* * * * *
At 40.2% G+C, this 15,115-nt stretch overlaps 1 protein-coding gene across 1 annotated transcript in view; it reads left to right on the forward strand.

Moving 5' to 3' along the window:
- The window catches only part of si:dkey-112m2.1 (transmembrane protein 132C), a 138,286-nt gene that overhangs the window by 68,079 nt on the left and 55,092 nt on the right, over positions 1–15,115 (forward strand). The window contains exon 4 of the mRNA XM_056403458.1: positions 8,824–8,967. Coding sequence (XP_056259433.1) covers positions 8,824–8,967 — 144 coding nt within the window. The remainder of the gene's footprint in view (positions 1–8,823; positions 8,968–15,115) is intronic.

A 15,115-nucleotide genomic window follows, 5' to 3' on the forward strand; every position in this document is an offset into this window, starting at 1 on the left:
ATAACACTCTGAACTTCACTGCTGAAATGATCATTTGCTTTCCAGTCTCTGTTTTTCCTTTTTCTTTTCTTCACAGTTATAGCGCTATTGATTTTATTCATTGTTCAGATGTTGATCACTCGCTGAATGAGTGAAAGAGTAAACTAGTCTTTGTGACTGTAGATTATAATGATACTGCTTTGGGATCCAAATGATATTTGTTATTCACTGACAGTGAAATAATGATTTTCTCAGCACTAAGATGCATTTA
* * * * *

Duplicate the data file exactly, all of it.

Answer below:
At 40.2% G+C, this 15,115-nt stretch overlaps 1 protein-coding gene across 1 annotated transcript in view; it reads left to right on the forward strand.

Moving 5' to 3' along the window:
- The window catches only part of si:dkey-112m2.1 (transmembrane protein 132C), a 138,286-nt gene that overhangs the window by 68,079 nt on the left and 55,092 nt on the right, over positions 1–15,115 (forward strand). The window contains exon 4 of the mRNA XM_056403458.1: positions 8,824–8,967. Coding sequence (XP_056259433.1) covers positions 8,824–8,967 — 144 coding nt within the window. The remainder of the gene's footprint in view (positions 1–8,823; positions 8,968–15,115) is intronic.

A 15,115-nucleotide genomic window follows, 5' to 3' on the forward strand; every position in this document is an offset into this window, starting at 1 on the left:
ATAACACTCTGAACTTCACTGCTGAAATGATCATTTGCTTTCCAGTCTCTGTTTTTCCTTTTTCTTTTCTTCACAGTTATAGCGCTATTGATTTTATTCATTGTTCAGATGTTGATCACTCGCTGAATGAGTGAAAGAGTAAACTAGTCTTTGTGACTGTAGATTATAATGATACTGCTTTGGGATCCAAATGATATTTGTTATTCACTGACAGTGAAATAATGATTTTCTCAGCACTAAGATGCATTTA